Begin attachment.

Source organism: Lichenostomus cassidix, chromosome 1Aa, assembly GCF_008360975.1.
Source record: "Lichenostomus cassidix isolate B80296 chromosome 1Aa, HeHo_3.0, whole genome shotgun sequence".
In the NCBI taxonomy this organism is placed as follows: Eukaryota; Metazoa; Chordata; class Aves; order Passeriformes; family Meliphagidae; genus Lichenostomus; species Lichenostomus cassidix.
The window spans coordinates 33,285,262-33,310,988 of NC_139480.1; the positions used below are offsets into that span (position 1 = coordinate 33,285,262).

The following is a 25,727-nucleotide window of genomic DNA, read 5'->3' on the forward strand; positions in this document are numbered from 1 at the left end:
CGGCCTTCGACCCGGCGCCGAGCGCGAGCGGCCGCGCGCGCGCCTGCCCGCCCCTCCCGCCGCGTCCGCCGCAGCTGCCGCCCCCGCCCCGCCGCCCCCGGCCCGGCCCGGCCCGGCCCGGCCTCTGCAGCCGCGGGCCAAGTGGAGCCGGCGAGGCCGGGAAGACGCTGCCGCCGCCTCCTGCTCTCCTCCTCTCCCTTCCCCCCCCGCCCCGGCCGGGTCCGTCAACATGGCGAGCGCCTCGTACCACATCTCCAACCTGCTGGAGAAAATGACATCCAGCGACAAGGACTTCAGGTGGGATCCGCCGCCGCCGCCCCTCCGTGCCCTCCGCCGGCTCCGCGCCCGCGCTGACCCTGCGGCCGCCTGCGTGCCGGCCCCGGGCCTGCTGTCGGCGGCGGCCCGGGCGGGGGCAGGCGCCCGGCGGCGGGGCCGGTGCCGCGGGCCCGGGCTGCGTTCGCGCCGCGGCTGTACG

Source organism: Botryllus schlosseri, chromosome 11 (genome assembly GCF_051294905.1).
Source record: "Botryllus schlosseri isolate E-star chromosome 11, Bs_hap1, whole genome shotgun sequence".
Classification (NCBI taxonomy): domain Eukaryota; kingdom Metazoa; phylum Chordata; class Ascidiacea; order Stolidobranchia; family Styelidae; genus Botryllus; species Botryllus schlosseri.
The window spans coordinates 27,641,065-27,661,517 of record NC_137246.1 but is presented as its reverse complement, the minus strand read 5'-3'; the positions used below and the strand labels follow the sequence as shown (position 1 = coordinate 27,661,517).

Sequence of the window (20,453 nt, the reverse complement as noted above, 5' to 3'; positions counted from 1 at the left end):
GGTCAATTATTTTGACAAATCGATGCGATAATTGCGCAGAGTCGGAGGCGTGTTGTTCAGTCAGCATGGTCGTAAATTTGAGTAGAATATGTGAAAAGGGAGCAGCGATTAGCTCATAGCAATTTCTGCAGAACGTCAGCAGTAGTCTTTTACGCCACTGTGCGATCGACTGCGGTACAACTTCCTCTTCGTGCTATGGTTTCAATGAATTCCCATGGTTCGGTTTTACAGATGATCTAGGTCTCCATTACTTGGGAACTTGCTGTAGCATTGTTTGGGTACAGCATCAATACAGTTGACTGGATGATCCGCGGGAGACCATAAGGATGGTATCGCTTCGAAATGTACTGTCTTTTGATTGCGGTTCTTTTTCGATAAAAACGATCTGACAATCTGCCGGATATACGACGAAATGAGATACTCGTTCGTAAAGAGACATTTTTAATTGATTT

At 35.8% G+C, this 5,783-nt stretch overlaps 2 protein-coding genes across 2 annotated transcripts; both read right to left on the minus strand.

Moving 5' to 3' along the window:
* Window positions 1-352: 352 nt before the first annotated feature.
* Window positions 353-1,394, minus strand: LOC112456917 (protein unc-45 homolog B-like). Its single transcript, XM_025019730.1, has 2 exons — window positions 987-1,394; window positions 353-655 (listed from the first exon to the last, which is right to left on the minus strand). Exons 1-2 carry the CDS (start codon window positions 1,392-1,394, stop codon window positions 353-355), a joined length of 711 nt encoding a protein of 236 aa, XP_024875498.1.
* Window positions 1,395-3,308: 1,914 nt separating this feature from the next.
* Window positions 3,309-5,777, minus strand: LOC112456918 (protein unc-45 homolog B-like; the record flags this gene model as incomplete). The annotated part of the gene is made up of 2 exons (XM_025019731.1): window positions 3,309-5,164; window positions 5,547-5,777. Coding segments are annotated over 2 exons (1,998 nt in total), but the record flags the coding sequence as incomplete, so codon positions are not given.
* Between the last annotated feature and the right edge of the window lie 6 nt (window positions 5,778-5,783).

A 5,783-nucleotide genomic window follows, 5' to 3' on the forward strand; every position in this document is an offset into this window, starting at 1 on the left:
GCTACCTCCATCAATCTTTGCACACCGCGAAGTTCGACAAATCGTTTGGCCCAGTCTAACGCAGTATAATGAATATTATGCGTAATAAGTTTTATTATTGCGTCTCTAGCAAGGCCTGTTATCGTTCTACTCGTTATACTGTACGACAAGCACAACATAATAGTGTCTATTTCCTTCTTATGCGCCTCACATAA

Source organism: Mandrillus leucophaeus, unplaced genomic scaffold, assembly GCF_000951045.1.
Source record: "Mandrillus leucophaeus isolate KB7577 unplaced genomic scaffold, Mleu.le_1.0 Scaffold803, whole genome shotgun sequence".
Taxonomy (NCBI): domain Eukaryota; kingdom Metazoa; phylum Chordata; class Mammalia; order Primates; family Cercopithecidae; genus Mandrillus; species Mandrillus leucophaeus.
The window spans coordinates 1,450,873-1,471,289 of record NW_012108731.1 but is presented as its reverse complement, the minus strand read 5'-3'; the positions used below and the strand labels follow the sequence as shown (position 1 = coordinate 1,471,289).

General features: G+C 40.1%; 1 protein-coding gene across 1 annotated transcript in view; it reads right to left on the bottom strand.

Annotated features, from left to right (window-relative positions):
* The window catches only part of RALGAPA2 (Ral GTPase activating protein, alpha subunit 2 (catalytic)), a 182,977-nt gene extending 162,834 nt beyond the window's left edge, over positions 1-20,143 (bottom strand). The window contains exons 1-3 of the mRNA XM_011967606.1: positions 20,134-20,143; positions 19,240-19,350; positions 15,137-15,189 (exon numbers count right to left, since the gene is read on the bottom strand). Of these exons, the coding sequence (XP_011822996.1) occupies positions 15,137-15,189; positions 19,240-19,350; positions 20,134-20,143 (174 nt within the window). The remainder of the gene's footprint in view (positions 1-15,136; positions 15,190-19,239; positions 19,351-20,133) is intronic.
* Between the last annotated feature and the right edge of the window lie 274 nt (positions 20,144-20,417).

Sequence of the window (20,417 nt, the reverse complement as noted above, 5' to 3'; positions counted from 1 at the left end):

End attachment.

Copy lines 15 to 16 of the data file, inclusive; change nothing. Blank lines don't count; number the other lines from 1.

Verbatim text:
* Window positions 1-352: 352 nt before the first annotated feature.
* Window positions 353-1,394, minus strand: LOC112456917 (protein unc-45 homolog B-like). Its single transcript, XM_025019730.1, has 2 exons — window positions 987-1,394; window positions 353-655 (listed from the first exon to the last, which is right to left on the minus strand). Exons 1-2 carry the CDS (start codon window positions 1,392-1,394, stop codon window positions 353-355), a joined length of 711 nt encoding a protein of 236 aa, XP_024875498.1.